A sale is a sale whether on the open market or directly to KMI in a merger. No different in tax consequences. Look back on this board to the topic "KMP UBTI" which was posted on 9/20/15 by a person who had a large tax payment made out of his IRA by Vanguard.
Motely Fool article says investors need to be reassured by KMI that KMI operates in its own world, isolated from what goes on around it, impervious to any impact, now and forever in the future, from the plunge in oil prices. If KMI doesn't say that "absloutely nothing has changed, investors will conclude that there is something wrong wilth KMI, specifically with KMI, and abandon it for any other company in the energy industry.
"Coverage" will be tight, but there's always the 4th quarter, and the other quarters that follow. KMI isn't going to tout its dividend growth and then go backwards for one quarter.
Yes, all dividend income from KMI is qualified. But the portion that is return of capital is not a dividend. It's return of capital. I haven't looked at Form 1099-DIV, but maybe ROC is on line 3 of that form.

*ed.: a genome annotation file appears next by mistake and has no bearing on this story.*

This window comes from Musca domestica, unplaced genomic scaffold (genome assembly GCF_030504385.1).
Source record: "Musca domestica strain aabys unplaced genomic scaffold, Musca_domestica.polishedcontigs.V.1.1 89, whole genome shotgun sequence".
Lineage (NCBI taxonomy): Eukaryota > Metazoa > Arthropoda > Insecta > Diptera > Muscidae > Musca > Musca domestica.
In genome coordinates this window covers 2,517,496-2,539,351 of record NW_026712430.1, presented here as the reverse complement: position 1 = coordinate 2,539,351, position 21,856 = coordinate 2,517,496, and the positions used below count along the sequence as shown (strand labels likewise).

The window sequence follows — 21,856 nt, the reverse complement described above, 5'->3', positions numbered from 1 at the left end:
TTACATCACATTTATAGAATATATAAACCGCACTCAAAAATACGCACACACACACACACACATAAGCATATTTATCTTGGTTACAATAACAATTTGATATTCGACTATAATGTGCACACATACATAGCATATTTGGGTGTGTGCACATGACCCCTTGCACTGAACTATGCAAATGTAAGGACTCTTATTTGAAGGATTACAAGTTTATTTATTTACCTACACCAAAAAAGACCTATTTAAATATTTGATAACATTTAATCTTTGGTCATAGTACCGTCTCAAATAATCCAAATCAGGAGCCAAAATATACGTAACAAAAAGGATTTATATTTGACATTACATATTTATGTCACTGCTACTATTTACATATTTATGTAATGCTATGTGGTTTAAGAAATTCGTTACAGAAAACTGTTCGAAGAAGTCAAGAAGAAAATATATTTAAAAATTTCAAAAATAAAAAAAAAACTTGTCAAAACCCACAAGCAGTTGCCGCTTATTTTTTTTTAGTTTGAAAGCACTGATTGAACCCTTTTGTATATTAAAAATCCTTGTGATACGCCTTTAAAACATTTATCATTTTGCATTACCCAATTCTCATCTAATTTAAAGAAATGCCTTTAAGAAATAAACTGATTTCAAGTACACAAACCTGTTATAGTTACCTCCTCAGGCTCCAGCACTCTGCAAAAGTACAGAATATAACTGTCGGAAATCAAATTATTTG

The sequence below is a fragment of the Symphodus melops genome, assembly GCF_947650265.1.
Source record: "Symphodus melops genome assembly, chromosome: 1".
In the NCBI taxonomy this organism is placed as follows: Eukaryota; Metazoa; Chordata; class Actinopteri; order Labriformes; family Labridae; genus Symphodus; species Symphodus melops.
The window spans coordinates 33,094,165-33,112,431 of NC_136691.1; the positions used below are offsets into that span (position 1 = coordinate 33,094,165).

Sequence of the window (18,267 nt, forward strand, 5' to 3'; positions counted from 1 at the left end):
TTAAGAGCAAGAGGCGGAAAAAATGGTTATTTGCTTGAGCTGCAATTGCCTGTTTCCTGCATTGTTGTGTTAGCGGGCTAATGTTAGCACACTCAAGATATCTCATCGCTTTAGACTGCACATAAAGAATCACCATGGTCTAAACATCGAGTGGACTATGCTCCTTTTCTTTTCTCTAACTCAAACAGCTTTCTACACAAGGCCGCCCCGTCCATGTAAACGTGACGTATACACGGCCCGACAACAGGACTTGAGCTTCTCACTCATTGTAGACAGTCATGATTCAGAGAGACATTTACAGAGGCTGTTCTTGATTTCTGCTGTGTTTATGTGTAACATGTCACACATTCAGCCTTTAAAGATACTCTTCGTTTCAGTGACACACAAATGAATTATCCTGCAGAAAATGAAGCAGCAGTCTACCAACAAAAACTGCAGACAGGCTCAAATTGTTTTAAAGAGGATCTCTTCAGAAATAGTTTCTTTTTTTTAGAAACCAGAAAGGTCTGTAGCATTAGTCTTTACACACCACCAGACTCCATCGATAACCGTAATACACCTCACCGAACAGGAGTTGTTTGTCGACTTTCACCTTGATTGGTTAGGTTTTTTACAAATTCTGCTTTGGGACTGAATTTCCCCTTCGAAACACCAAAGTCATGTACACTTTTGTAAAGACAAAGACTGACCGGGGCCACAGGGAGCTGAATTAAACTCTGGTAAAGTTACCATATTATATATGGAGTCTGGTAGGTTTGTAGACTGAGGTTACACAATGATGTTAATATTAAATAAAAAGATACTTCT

One needs a minimum level of what to qualify for the subsidy? Wouldn't the subsidy go to people with lower income? KMI treating a portion of its dividend as return of capital, rather than dividend would seem to be beneficial for you. Lower taxable income is better.
Pay 100% of last years liability and you will be safe from penalty. Are you really cutting it that close with your quarterlies and your KMI dividends are that large?
Its lies and distortions that become hard to tolerate on this board. No one will deny that some portion of KMI's dividend will be a return of capital. The lie that KMI's dividends are paid out of debt and equity issuance is not welcome here.
"Also, a dividend being qualified or not depends on the individual, not the company."
Now that statement is not true. Think about it. It will be qualified for some shareholders and not for others? What can I do to make a REIT dividend qualified?